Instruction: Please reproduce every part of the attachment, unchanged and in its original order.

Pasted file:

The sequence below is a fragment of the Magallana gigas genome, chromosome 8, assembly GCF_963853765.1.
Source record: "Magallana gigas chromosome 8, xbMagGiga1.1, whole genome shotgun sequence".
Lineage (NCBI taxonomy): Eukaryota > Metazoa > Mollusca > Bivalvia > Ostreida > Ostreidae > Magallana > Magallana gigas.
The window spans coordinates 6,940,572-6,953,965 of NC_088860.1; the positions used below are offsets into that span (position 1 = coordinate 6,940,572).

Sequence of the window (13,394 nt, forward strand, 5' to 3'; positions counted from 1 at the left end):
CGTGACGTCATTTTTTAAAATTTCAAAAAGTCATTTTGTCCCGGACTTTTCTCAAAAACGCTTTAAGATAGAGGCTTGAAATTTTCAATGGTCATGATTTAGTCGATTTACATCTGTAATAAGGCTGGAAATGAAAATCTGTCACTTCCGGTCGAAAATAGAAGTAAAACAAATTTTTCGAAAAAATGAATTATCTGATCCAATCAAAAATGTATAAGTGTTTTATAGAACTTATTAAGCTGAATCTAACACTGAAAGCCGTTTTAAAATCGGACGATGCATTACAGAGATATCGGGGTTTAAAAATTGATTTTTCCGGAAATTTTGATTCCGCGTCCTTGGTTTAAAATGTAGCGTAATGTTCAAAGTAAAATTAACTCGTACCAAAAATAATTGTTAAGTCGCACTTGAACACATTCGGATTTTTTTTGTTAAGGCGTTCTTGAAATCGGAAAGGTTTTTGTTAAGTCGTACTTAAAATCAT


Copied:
The sequence below is a fragment of the Magallana gigas genome, chromosome 8, assembly GCF_963853765.1.
Source record: "Magallana gigas chromosome 8, xbMagGiga1.1, whole genome shotgun sequence".
Lineage (NCBI taxonomy): Eukaryota > Metazoa > Mollusca > Bivalvia > Ostreida > Ostreidae > Magallana > Magallana gigas.
The window spans coordinates 6,940,572-6,953,965 of NC_088860.1; the positions used below are offsets into that span (position 1 = coordinate 6,940,572).

Sequence of the window (13,394 nt, forward strand, 5' to 3'; positions counted from 1 at the left end):
CGTGACGTCATTTTTTAAAATTTCAAAAAGTCATTTTGTCCCGGACTTTTCTCAAAAACGCTTTAAGATAGAGGCTTGAAATTTTCAATGGTCATGATTTAGTCGATTTACATCTGTAATAAGGCTGGAAATGAAAATCTGTCACTTCCGGTCGAAAATAGAAGTAAAACAAATTTTTCGAAAAAATGAATTATCTGATCCAATCAAAAATGTATAAGTGTTTTATAGAACTTATTAAGCTGAATCTAACACTGAAAGCCGTTTTAAAATCGGACGATGCATTACAGAGATATCGGGGTTTAAAAATTGATTTTTCCGGAAATTTTGATTCCGCGTCCTTGGTTTAAAATGTAGCGTAATGTTCAAAGTAAAATTAACTCGTACCAAAAATAATTGTTAAGTCGCACTTGAACACATTCGGATTTTTTTTGTTAAGGCGTTCTTGAAATCGGAAAGGTTTTTGTTAAGTCGTACTTAAAATCAT